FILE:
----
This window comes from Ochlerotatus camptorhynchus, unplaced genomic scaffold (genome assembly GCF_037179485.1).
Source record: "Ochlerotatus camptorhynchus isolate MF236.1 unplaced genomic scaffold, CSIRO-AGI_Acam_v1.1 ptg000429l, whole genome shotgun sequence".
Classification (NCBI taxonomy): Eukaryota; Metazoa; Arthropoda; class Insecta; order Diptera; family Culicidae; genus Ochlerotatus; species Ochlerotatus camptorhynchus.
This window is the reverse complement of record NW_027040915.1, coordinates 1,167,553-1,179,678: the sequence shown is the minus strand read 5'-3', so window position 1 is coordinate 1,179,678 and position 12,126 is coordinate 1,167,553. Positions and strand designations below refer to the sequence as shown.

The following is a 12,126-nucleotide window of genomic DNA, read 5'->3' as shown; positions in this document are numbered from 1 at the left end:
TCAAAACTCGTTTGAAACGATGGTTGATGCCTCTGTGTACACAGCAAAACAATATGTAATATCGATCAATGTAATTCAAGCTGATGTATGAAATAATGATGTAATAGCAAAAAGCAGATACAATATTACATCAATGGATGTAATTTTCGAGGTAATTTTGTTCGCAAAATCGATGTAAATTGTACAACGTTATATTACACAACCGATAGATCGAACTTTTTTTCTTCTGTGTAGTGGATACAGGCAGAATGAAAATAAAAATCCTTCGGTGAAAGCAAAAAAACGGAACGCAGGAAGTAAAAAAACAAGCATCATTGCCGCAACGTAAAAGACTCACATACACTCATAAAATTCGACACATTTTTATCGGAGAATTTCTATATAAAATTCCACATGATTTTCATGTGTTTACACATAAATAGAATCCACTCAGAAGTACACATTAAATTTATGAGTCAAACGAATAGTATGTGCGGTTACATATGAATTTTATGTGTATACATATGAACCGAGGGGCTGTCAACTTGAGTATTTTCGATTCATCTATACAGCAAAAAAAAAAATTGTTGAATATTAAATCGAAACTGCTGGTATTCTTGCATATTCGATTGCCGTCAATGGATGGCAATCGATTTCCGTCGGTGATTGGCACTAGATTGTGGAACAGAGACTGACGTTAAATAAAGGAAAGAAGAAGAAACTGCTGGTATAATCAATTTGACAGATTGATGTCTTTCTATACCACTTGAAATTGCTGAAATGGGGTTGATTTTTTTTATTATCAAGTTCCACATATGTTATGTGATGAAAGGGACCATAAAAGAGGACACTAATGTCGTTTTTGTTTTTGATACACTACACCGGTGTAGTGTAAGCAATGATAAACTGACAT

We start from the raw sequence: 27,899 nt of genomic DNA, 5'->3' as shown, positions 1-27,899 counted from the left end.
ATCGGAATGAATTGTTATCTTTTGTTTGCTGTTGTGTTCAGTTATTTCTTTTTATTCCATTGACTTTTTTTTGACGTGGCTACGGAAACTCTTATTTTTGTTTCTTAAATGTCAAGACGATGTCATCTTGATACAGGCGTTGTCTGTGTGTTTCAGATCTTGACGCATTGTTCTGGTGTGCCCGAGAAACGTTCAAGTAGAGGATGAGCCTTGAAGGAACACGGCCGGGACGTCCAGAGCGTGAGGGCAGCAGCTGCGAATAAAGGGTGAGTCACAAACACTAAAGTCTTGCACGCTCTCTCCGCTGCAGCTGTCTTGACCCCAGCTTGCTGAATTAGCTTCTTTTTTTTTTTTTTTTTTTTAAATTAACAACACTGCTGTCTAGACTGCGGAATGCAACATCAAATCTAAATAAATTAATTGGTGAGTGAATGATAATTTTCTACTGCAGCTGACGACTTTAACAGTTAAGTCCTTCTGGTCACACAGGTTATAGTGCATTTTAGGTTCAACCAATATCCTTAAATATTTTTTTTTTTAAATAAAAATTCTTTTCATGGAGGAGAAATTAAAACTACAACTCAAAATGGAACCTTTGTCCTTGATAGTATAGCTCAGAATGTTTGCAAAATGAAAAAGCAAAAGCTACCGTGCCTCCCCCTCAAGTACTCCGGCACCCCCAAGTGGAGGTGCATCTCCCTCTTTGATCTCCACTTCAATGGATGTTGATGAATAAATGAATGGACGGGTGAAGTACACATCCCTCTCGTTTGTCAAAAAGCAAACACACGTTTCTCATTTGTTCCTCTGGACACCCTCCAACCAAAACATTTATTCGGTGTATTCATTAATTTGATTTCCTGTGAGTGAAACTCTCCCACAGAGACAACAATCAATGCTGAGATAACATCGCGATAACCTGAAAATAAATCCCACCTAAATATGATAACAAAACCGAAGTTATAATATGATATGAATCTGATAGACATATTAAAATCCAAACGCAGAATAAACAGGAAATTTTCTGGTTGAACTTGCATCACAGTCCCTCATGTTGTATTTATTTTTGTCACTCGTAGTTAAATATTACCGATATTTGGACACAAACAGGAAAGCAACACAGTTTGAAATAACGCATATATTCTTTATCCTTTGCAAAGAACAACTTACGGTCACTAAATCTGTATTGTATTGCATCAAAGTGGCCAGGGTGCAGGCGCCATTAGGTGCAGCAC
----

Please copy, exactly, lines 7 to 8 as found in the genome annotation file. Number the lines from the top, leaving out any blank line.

We start from the raw sequence: 27,899 nt of genomic DNA, 5'->3' as shown, positions 1-27,899 counted from the left end.
ATCGGAATGAATTGTTATCTTTTGTTTGCTGTTGTGTTCAGTTATTTCTTTTTATTCCATTGACTTTTTTTTGACGTGGCTACGGAAACTCTTATTTTTGTTTCTTAAATGTCAAGACGATGTCATCTTGATACAGGCGTTGTCTGTGTGTTTCAGATCTTGACGCATTGTTCTGGTGTGCCCGAGAAACGTTCAAGTAGAGGATGAGCCTTGAAGGAACACGGCCGGGACGTCCAGAGCGTGAGGGCAGCAGCTGCGAATAAAGGGTGAGTCACAAACACTAAAGTCTTGCACGCTCTCTCCGCTGCAGCTGTCTTGACCCCAGCTTGCTGAATTAGCTTCTTTTTTTTTTTTTTTTTTTTAAATTAACAACACTGCTGTCTAGACTGCGGAATGCAACATCAAATCTAAATAAATTAATTGGTGAGTGAATGATAATTTTCTACTGCAGCTGACGACTTTAACAGTTAAGTCCTTCTGGTCACACAGGTTATAGTGCATTTTAGGTTCAACCAATATCCTTAAATATTTTTTTTTTTAAATAAAAATTCTTTTCATGGAGGAGAAATTAAAACTACAACTCAAAATGGAACCTTTGTCCTTGATAGTATAGCTCAGAATGTTTGCAAAATGAAAAAGCAAAAGCTACCGTGCCTCCCCCTCAAGTACTCCGGCACCCCCAAGTGGAGGTGCATCTCCCTCTTTGATCTCCACTTCAATGGATGTTGATGAATAAATGAATGGACGGGTGAAGTACACATCCCTCTCGTTTGTCAAAAAGCAAACACACGTTTCTCATTTGTTCCTCTGGACACCCTCCAACCAAAACATTTATTCGGTGTATTCATTAATTTGATTTCCTGTGAGTGAAACTCTCCCACAGAGACAACAATCAATGCTGAGATAACATCGCGATAACCTGAAAATAAATCCCACCTAAATATGATAACAAAACCGAAGTTATAATATGATATGAATCTGATAGACATATTAAAATCCAAACGCAGAATAAACAGGAAATTTTCTGGTTGAACTTGCATCACAGTCCCTCATGTTGTATTTATTTTTGTCACTCGTAGTTAAATATTACCGATATTTGGACACAAACAGGAAAGCAACACAGTTTGAAATAACGCATATATTCTTTATCCTTTGCAAAGAACAACTTACGGTCACTAAATCTGTATTGTATTGCATCAAAGTGGCCAGGGTGCAGGCGCCATTAGGTGCAGCAC